Innovative 2009 Draft packs a punch
Highlighted by national TV coverage and familiar names
It will be awhile before we can look back on the 2009 First-Year Player Draft and truly assess its overall impact.
It will be a few weeks before most of the players selected sign and head off to the four corners of the country to begin their professional careers in outposts from Tempe, Ariz., to Burlington, Vt., from Vancouver, Canada, to Jupiter, Fla.
Likely, it will be months before some of the top picks sign on the dotted line, moments before the deadline of 12:01 a.m. ET on August 18.
And it will be years before we know which of this crop of 1,521 players taken over the three-day event become Rookies of the Year, perennial All-Stars, potentially even Hall of Famers.
But one thing we can say right now: This year's Draft, innovative in so many ways, certainly packed an immediate punch of its own.
The event enjoyed its prime-time television debut, with the first round broadcast live Tuesday evening from MLB Network's Studio 42, and expanded to a three-day affair for the first time, as it continued to step into the media limelight after having been for many years a behind-closed-doors event.
The excitement that built in the weeks leading into the Draft about presumptive first overall pick Stephen Strasburg, the San Diego State star, came to a peak on Tuesday, when Commissioner Bud Selig announced that, indeed, the Washington Nationals had taken the 21-year-old wunderkind with that pick.
"It was an amazing feeling," Strasburg said later. "I had so many different emotions. I was so happy, but at the same time, I was kind of sad that the three years that I've had [in college] that were absolutely amazing have come to an end. It just goes to show the last three years how hard I worked to where I am today. I'm so thankful to the coaches and players that helped me along the way."
The first night was certainly not lacking in star power. Commissioner Selig read off the names of the 32 first-round picks, followed by a host of baseball luminaries, including Hall of Famers Al Kaline, Billy Williams and the irrepressible Tommy Lasorda.
One of Tuesday's highlights was the warm welcome afforded to Los Angeles Angels outfield prospect Mike Trout. Taken with the 25th overall pick in the first round, Trout was on hand at Studio 42 with a host of family and friends.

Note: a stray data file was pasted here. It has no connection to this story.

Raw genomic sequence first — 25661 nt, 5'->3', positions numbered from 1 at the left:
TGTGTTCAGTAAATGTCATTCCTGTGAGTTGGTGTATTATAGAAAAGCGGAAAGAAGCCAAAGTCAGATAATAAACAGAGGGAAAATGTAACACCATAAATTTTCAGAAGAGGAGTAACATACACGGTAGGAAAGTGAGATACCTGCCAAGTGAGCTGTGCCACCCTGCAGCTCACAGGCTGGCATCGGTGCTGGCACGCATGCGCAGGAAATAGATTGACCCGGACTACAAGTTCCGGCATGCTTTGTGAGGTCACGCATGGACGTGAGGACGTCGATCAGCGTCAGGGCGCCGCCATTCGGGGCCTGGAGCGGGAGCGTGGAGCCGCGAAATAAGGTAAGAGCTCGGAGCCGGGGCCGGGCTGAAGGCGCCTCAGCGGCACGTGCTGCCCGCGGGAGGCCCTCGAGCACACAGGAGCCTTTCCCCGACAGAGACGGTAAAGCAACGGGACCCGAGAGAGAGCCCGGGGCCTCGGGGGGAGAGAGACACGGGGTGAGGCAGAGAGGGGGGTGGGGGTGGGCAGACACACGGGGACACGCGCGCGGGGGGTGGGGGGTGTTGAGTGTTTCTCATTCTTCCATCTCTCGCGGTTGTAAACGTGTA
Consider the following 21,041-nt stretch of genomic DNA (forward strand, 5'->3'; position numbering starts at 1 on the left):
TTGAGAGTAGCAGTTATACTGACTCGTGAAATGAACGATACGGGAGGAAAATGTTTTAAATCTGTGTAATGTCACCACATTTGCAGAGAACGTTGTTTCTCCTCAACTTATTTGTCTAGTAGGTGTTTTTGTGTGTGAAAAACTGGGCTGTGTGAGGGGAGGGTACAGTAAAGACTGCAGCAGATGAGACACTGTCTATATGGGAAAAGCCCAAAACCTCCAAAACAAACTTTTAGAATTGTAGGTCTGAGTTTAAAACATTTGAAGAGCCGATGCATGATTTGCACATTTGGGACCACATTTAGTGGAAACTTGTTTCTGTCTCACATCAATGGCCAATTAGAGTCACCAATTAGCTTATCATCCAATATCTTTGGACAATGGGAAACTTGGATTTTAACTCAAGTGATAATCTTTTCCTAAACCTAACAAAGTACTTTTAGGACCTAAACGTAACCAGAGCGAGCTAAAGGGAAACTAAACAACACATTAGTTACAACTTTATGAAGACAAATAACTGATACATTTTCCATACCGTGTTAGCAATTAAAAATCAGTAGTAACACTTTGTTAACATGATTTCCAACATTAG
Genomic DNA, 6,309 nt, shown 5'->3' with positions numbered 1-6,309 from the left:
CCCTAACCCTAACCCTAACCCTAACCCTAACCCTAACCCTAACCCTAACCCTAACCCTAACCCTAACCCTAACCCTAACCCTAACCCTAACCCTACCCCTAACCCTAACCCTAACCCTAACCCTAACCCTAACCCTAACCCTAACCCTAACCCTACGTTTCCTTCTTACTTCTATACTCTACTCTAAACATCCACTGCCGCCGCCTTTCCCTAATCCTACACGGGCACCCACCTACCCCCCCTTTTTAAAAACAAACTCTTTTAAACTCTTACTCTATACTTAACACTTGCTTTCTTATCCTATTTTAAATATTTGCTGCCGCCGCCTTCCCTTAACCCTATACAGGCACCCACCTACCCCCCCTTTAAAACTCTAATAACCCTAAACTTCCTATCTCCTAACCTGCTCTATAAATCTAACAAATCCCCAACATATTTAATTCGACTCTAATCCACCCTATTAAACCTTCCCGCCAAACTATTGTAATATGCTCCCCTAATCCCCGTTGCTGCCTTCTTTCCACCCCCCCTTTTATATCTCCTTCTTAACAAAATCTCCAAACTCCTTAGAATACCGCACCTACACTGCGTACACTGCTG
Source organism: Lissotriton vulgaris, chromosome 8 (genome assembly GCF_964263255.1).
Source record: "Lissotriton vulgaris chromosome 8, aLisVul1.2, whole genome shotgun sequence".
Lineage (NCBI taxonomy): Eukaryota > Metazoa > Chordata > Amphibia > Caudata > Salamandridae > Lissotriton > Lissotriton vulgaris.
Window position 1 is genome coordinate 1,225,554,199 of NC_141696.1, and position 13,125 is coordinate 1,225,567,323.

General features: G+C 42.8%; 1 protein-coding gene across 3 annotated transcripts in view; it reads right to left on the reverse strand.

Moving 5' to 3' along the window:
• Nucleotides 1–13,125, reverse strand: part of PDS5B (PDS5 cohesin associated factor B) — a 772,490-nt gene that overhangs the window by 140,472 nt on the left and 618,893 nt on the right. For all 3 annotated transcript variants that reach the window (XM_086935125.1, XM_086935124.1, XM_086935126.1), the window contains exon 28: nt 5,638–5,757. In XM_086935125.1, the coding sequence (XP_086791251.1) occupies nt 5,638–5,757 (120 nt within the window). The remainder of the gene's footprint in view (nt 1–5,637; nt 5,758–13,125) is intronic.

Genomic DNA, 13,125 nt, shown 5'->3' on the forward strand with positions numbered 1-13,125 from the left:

When his name was called, the room erupted in cheers as he strode to the podium to receive his first Angels cap and jersey from Commissioner Selig.
"Everyone was coming up to me at school today, wishing me good luck, asking for autographs," said Trout said. "It's a great opportunity. It's a dream come true. It was nerve-wracking, crazy. There was pressure. My stomach dropped a couple of times. "
The first round was a perfect split: 16 pitchers and 16 position players; 16 polished college products and 16 promising high school prospects. By the time the Angels took Alibay Barkley -- a 6-foot-4, 250-pound first baseman from the same New York high school as Manny Ramirez -- with the final pick, a total of 1,521 players had been drafted. And again nearly an even split: 765 pitchers, 756 hitters.
Strasburg will undoubtedly be closely watched on his journey. Armed with a fastball consistently clocked in the triple digits and a devastating curveball, he's coming off of a junior season with the Aztecs in which he went 13-1 with a 1.32 ERA, including a no-hitter with 17 strikeouts in May.
Second overall pick Dustin Ackley, taken by Seattle, was regarded as the top college bat in the Draft, but he won't be able to start negotiating with the Mariners until his North Carolina Tar Heels finish their quest for the College World Series title. A .400 hitter in college and the reigning ACC Player of the Year, Ackley is a first baseman now but is expected to move to the outfield as a pro.